Many lovebird species have more than one common name, which makes it easier to refer them to their scientific names when speaking with others. Lovebird parrots perched on a branch of a tree.
Some lovebird species are becoming endangered in the wild. These are the Nyasa, Fischer’s, and Black Cheeked Lovebirds. Although they are not yet on the endangered species lists, all of them fall under “threatened”, and “vulnerable,” categories.
These birds thrive in captivity. Because they are active and thrilling, they are a popular choice for pets.
They are curious and have a playful personality. They are affectionate birds and often form strong bonds with their owners.
Rosy-Faced or Peach-Faced Lovebird (Agapornis roseicollis)
Lovebird with a peach-faced face
These lovebirds are one of the most popular species for pet owners. When we think about a lovebird, our minds immediately picture their beautiful plumage or cute faces.
Although they are easy to take care of, they can be aggressive at times. When you first start to interact with them, it is important to be cautious.
This is how lovebirds are often described. Their throats and faces are rosy pink. They have darker orange or reddish-brown hair that is visible above their eyes and on the forehead.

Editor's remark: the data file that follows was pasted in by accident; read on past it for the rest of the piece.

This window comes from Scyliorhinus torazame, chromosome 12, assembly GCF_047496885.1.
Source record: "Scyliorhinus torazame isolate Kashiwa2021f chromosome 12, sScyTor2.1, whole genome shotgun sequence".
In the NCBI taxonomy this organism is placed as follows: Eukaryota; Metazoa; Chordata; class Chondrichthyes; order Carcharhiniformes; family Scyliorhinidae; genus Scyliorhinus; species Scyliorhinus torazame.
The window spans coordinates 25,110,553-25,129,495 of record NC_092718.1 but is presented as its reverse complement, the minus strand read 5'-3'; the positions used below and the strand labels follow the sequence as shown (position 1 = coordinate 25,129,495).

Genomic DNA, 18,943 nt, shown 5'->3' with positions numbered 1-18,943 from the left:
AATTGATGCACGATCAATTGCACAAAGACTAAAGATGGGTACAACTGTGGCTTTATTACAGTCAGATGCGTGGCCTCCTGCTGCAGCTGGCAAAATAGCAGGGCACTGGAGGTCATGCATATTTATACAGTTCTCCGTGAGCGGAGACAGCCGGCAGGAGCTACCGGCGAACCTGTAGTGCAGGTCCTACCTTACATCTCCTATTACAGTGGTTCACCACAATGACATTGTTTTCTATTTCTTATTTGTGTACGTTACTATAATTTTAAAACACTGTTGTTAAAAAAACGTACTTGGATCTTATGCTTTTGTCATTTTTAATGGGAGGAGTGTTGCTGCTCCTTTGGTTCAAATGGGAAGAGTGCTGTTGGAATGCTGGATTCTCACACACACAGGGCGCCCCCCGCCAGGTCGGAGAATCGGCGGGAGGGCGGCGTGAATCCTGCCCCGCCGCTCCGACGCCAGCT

Their plumage is dark green across their entire body, with a black rump. Their legs and feet are gray. These birds are often dark brown or black with a horn-colored, horn-colored beak.
The Rosy-Faced Lovebird can be found in dry areas of Southwest Africa. They don’t mind living in any environment and can be found in open areas, forests, mountains and even semi-desert areas near water sources.
This lovebird species is adorable and small. They measure approximately 7-8 inches in length from head to tail tip, and weigh less than 2 ounces.
2. Black-Masked and Yellow-Collared Lovebirds (Agapornis individualata).
Lovebirds with yellow-collared feathers
The lovebird is known by two names, as there isn’t any agreement about which feature of theirs is more prominent: the bright yellow collar or the black mask on their faces.
They are another popular pet species. They are also a lot easier to keep than Rosy-Faced Lovebirds.
These birds look like a mask from the top. Their black eyes or deep brown eyes have white rings that highlight the mask feature. Their bright, standout red beaks make them shine.
A collar of bright yellow fades quickly to a green, and is hidden beneath all this. Sometimes, their tails or wings can be blue. Their feet and legs have grey stripes.
The Black-Masked Lovebird doesn’t have as many species as the Rosy Faced Lovebird. They are only found in the northeastern part of Tanzania. Their subspecies have been successfully introduced to Kenya and Burundi.
This species has slightly more males than females. The birds won’t weigh more than 1.75 ounces. They are also smaller than Rosy-Faced Lovebirds. Their maximum length is 2.3 inches.
3. Fischer’s Lovebirds (Agapornis fischeri)